His development of a comprehensive program to define orange juice quality by the content of desirable components contributed to taste and flavor. He constantly pushed for the citrus juice industry to maintain high standards that preserved the quality image of Florida juices. He developed new analytical procedures to detect the addition of beet invert sugar, organic acids, and pulpwash solids to citrus juices. This ultimately resulted in the establishment of strict pulpwash regulations and detection procedures. They were crucial in helping to maintain Florida’s high quality franchise by ensuring juice purity thus protecting Florida’s fledgling export programs. He also established the Medical and Nutritional Research Program in the early 70’s to fund research on the health benefits of citrus fruit and juices. The research became the major cornerstone for the FDOC’s “Health and Wellness” advertising program, which is still in use today.
In the late 1970s, Japan refused to admit millions of dollars worth of Florida grapefruit into their country. This was Florida’s first dispute with Japan over pesticide residue. He spent over two weeks with the Japanese Ministry of Health and Welfare negotiating new sampling and testing procedures. His efforts resulted in saving the majority of the shipment, with less than $100,000 of the multi-million dollar shipment being turned away.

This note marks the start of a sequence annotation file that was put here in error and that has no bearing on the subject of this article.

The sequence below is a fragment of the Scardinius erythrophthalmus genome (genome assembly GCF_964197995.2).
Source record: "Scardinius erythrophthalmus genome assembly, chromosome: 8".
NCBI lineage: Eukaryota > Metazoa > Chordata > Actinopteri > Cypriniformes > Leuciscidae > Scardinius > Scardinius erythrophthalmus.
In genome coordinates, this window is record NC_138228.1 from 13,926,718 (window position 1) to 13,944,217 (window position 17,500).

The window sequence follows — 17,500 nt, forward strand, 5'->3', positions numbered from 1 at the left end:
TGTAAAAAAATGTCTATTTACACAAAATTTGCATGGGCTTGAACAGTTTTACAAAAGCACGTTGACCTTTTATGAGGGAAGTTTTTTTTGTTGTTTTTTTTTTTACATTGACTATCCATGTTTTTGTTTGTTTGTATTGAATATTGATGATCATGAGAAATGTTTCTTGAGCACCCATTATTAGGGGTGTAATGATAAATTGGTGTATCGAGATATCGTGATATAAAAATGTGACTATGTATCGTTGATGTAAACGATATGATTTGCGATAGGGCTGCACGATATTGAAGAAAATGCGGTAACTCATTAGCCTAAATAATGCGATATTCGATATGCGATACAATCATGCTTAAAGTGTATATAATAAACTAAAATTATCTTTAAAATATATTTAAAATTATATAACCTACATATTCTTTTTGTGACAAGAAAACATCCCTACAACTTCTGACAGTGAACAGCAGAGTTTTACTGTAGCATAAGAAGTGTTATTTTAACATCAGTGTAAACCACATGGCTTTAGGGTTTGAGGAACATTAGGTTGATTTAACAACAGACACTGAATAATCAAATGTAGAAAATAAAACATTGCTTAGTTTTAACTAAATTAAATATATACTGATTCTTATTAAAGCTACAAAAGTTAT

Attaway represented the Florida citrus industry before the EPA, OSHA, and other agencies regarding proposals to cancel the use of EDB as a quarantine fumigant for the Caribbean fruit fly. He led several years of research and efforts to reduce worker exposure to fumigants and reduced pesticide residues on citrus. This helped to perfect the use of cold treatment as the main infestation treatment for the Caribbean fruit fly.
Attaway also led efforts to enhance grapefruit maturity and find a workable fruit-loosening compound that would be conducive for mechanical harvesting programs.
All the while he continued his work on his own family groves, eventually buying his own groves. He and Olga had four children: three boys, John, Jr., Edward, and Frances, and one girl, Susan. All of his children graduated from Duke University courtesy of a 40-acre Murcott block that John owned.
It was due to contacts with the California Citrus Quality Council that Attaway gained the first insight into financing production research through a grower tax. He helped to establish the Citrus Production Research Marketing Order of 1991, which funded research through a grower box tax to find solutions to citrus production problems. As a result, over $1 million per year has been made available to IFAS and USDA scientists to accelerate research on problems affecting growers.